Thursday, May 28, 2009

These Flying May Days


Replanted the poor Cubanelle peppers. It's not looking good for the little guys. Despite being started upstairs at the heating vent and surviving multiple cat attacks these little seedlings look the same as they did a month ago. Unlike last year, this year I hedged my bets by buying 2 basil plants and 3 bell peppers from someone with a heating mat!


At the end of a long day Dean and I played half of 1960: the Making of the President, a board game. This time I got to be Kennedy. He appears to be clobbering me. Don't worry, next time we play its time for the Debates. I think that will help me realign the board in my favor.

Wednesday, May 27, 2009

How I'm Getting Spoiled



I've been doing this. Mostly because baking my own bread has meant I won't eat most store-bought bread anymore. It's sad how I turn my nose up at everything, but not as sad as how much of this loaf I consumed in 24 hours. Without help. Most of it in the first hour.

I keep telling myself that baking is cheaper and better for me, but maybe not if I conservatively eat a loaf, loaf and a half a day. And I could easily eat more.

Guess I better keep baking day down to once a week. Roasted Potato bread, I love you. Shh...don't tell Dean. He'll want a piece too.

Monday, May 25, 2009

Memorial Day








Memorial Day means remembering the men and women who have given their lives for the United States (although I've often wondered about the difference between today and Veterans Day), and in our neck of the Woods it also means remembering the weather, and all those seedlings you started in frigid March, and how much you're looking forward to that first non-Californian strawberry and tomato of the season.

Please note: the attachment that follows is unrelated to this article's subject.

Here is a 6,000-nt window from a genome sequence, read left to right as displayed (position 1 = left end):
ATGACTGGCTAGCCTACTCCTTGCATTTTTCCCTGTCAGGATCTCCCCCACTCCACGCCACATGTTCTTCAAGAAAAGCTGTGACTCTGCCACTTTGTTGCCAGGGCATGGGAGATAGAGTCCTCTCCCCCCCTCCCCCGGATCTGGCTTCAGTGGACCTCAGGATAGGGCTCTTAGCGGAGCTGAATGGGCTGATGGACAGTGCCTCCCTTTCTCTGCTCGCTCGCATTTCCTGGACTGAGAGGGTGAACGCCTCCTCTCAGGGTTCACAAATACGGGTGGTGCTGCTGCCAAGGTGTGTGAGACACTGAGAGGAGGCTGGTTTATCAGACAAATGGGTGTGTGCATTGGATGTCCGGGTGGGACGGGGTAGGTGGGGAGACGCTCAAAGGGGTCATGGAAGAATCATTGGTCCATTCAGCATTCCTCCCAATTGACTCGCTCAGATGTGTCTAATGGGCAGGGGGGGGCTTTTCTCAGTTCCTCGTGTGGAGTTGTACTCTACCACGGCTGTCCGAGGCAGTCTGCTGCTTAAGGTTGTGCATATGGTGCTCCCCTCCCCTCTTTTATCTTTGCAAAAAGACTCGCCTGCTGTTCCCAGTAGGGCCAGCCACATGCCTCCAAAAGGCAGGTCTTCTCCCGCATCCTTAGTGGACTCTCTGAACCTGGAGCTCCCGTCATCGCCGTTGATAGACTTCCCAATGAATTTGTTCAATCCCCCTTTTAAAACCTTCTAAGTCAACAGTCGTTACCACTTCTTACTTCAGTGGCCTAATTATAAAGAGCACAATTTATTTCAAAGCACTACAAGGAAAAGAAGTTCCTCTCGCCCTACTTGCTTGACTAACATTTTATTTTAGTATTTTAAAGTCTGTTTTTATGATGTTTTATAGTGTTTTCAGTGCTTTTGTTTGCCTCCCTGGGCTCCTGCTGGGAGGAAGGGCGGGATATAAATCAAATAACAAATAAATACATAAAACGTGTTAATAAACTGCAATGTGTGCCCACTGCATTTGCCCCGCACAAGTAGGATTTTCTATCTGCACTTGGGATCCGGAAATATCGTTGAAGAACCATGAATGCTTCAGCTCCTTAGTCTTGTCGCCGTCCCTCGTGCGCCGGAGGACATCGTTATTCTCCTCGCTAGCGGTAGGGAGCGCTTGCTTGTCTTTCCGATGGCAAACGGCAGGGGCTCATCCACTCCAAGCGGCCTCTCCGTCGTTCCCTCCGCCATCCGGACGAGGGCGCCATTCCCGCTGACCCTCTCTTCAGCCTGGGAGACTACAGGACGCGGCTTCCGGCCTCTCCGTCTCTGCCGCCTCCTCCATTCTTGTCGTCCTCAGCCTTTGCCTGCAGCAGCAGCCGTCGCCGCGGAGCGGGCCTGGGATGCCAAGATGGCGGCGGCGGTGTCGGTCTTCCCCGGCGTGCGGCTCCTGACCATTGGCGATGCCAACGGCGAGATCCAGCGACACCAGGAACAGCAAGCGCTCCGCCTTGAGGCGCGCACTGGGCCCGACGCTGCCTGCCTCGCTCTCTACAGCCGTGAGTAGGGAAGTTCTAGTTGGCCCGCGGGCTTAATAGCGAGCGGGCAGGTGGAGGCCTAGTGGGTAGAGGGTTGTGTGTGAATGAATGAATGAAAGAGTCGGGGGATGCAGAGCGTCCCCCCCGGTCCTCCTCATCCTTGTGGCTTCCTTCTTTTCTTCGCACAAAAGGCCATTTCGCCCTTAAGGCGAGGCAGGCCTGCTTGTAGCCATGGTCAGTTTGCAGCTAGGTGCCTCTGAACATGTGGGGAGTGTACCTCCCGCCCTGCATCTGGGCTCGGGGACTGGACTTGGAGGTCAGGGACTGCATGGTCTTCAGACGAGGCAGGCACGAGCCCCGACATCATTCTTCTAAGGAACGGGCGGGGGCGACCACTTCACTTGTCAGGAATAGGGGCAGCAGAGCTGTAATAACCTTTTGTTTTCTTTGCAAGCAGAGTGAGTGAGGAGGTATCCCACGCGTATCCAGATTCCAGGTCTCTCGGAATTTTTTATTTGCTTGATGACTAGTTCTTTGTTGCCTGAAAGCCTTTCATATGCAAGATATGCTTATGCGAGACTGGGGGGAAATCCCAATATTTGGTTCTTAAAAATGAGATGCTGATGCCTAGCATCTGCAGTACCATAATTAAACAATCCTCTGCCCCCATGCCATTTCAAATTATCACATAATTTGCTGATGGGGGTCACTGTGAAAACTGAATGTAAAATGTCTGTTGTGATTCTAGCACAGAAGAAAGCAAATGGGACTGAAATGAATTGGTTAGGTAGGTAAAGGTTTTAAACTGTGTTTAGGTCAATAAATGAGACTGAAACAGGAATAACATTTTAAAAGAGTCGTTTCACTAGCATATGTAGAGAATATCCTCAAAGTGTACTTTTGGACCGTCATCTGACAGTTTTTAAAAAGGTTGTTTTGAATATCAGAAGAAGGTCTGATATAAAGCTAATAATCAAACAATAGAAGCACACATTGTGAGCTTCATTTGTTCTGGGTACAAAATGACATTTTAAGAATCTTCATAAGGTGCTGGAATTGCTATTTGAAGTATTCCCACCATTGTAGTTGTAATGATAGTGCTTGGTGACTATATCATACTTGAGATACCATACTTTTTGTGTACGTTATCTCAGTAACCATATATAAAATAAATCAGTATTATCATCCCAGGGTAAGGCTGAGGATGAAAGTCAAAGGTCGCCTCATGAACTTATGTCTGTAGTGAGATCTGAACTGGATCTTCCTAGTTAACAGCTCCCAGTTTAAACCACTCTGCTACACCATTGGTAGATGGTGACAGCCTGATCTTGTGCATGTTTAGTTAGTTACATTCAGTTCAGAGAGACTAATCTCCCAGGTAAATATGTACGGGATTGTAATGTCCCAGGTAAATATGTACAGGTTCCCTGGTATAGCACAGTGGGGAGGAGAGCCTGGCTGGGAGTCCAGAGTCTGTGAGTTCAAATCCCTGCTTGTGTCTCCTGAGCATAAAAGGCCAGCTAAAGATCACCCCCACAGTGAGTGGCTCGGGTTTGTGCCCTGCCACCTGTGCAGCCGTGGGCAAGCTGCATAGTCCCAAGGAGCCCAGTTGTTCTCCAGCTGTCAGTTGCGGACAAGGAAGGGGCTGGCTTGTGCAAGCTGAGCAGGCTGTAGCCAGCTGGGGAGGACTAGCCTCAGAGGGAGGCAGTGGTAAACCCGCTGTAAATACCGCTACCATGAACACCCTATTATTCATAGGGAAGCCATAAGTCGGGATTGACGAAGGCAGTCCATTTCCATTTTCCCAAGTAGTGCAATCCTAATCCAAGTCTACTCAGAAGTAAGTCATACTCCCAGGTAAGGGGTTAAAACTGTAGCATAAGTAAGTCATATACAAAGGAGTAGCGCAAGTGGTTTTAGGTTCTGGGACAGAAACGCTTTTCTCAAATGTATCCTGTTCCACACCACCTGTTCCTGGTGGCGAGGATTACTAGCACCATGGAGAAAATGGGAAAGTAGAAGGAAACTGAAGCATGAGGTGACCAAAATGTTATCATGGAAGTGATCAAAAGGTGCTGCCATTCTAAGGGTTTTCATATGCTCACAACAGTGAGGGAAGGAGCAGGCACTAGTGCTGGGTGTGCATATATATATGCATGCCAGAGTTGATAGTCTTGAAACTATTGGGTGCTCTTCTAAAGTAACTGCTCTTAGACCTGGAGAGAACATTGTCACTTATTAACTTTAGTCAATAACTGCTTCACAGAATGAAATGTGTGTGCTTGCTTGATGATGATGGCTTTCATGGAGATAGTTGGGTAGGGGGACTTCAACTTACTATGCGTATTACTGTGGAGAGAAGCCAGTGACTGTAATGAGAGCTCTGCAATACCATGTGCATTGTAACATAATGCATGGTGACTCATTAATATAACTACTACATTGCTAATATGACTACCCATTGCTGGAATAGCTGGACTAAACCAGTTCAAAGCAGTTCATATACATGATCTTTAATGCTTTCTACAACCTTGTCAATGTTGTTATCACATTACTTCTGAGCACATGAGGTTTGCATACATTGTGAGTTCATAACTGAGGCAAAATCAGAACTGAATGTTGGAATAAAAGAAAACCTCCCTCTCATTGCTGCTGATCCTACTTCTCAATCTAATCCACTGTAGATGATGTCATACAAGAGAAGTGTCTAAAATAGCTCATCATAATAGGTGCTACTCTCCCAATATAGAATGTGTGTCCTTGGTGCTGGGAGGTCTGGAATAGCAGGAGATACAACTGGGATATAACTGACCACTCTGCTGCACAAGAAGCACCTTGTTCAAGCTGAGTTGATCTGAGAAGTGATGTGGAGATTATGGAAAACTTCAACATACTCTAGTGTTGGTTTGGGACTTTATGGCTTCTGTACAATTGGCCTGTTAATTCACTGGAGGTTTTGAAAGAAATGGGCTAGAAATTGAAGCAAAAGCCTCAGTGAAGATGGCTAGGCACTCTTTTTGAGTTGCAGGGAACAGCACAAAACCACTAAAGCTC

Here J. and I are preparing the holes for the seedlings. J. likes to volunteer for things. He took over the mix of fertilizer and epsom salts.

I especially like the cute little lettuces around the edge of the box here. We got a mix so we have various colors and shapes.

And here it's done.

The two large plants in the middle are Black Krim and a Aunt Ruby's German Green I bought from Jung's Saturday (along with some lawn seed, a yellow bell pepper, a stars and stripes watermelon, and some strawberry roots).

I saved some seed last year from both plants only to find it had molded because of improper packing on my part, so to Jung's I go.

The rest are Powers Yellow Heirloom (paste), Yellow Pear, Burztyn, and Yellow Lemon (that's a lot of yellow tomatoes!). They were the largest. The rest will be planted in 5gal buckets when they're bigger and the weather is warmer.

I hope you're all enjoying the planting season as much as we are. Later on we were on the deck playing Dominion with friends while the kids got bit up by mosquitoes and whipped each other around until someone finally got hurt.

A happy and peaceful growing season to all of you.

Tuesday, May 12, 2009

Results of Spring to Summer Sowing

Not long ago (or so it seems) I finally got around to our winter sowing. Dean and I spent a fun Friday evening washing and cutting. On the first day of Spring I managed to get them planted and set out on the porch.

Here are resuts:

Thick cranberry juice containers (the same ones that needed a saw to cut them in half) made very good terrariums. The soil stayed wet and the sunflowers are enormous! I'm a little anxious about planting them out this early but the sunflower in this bottle looks like a man crouching in a dog house.


The next best bottles were water jug sized. The outside was smooth. They were drier than the cranberry containers and so light (perhaps they need to be weighted) that they often fell over but 4 out of the 6 containers have some small seedlings.


And that brings us to the bottom of the jug. Milk jugs that is. These were terrible. Eventually I just dumped 3 of them into the flower garden and recycled the plastic. They're dry, with little seal, and the seeds just don't come up.

This is one of the few that did, a few spinach (or weeds).